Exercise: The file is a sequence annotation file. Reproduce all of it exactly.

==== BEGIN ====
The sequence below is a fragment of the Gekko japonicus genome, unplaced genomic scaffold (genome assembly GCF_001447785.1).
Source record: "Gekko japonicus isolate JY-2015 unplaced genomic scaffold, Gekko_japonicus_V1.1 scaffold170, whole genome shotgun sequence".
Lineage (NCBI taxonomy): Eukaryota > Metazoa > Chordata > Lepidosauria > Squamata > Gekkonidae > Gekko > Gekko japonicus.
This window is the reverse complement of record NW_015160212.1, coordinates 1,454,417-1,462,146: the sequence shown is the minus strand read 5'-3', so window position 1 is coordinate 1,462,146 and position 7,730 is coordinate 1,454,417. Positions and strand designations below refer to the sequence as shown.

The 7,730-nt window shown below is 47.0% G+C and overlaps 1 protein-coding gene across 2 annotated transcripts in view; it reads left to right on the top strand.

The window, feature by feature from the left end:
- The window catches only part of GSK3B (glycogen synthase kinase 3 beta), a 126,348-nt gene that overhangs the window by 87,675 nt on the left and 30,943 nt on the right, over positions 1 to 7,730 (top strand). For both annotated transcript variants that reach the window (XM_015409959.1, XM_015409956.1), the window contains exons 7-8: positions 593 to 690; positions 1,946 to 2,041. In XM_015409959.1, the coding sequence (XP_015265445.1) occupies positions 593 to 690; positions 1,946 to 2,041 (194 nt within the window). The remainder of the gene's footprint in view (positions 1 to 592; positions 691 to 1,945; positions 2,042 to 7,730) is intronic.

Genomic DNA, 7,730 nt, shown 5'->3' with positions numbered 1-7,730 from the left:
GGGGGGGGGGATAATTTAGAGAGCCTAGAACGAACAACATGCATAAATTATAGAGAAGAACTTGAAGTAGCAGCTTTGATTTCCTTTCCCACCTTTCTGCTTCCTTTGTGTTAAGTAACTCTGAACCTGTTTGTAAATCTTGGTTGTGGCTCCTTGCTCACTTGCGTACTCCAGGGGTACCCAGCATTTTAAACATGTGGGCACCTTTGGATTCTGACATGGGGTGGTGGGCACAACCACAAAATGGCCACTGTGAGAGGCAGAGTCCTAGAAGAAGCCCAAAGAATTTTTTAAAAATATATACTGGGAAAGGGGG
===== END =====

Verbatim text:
The sequence below is a fragment of the Gekko japonicus genome, unplaced genomic scaffold (genome assembly GCF_001447785.1).
Source record: "Gekko japonicus isolate JY-2015 unplaced genomic scaffold, Gekko_japonicus_V1.1 scaffold170, whole genome shotgun sequence".
Lineage (NCBI taxonomy): Eukaryota > Metazoa > Chordata > Lepidosauria > Squamata > Gekkonidae > Gekko > Gekko japonicus.
This window is the reverse complement of record NW_015160212.1, coordinates 1,454,417-1,462,146: the sequence shown is the minus strand read 5'-3', so window position 1 is coordinate 1,462,146 and position 7,730 is coordinate 1,454,417. Positions and strand designations below refer to the sequence as shown.

The 7,730-nt window shown below is 47.0% G+C and overlaps 1 protein-coding gene across 2 annotated transcripts in view; it reads left to right on the top strand.

The window, feature by feature from the left end:
- The window catches only part of GSK3B (glycogen synthase kinase 3 beta), a 126,348-nt gene that overhangs the window by 87,675 nt on the left and 30,943 nt on the right, over positions 1 to 7,730 (top strand). For both annotated transcript variants that reach the window (XM_015409959.1, XM_015409956.1), the window contains exons 7-8: positions 593 to 690; positions 1,946 to 2,041. In XM_015409959.1, the coding sequence (XP_015265445.1) occupies positions 593 to 690; positions 1,946 to 2,041 (194 nt within the window). The remainder of the gene's footprint in view (positions 1 to 592; positions 691 to 1,945; positions 2,042 to 7,730) is intronic.

Genomic DNA, 7,730 nt, shown 5'->3' with positions numbered 1-7,730 from the left:
GGGGGGGGGGATAATTTAGAGAGCCTAGAACGAACAACATGCATAAATTATAGAGAAGAACTTGAAGTAGCAGCTTTGATTTCCTTTCCCACCTTTCTGCTTCCTTTGTGTTAAGTAACTCTGAACCTGTTTGTAAATCTTGGTTGTGGCTCCTTGCTCACTTGCGTACTCCAGGGGTACCCAGCATTTTAAACATGTGGGCACCTTTGGATTCTGACATGGGGTGGTGGGCACAACCACAAAATGGCCACTGTGAGAGGCAGAGTCCTAGAAGAAGCCCAAAGAATTTTTTAAAAATATATACTGGGAAAGGGGG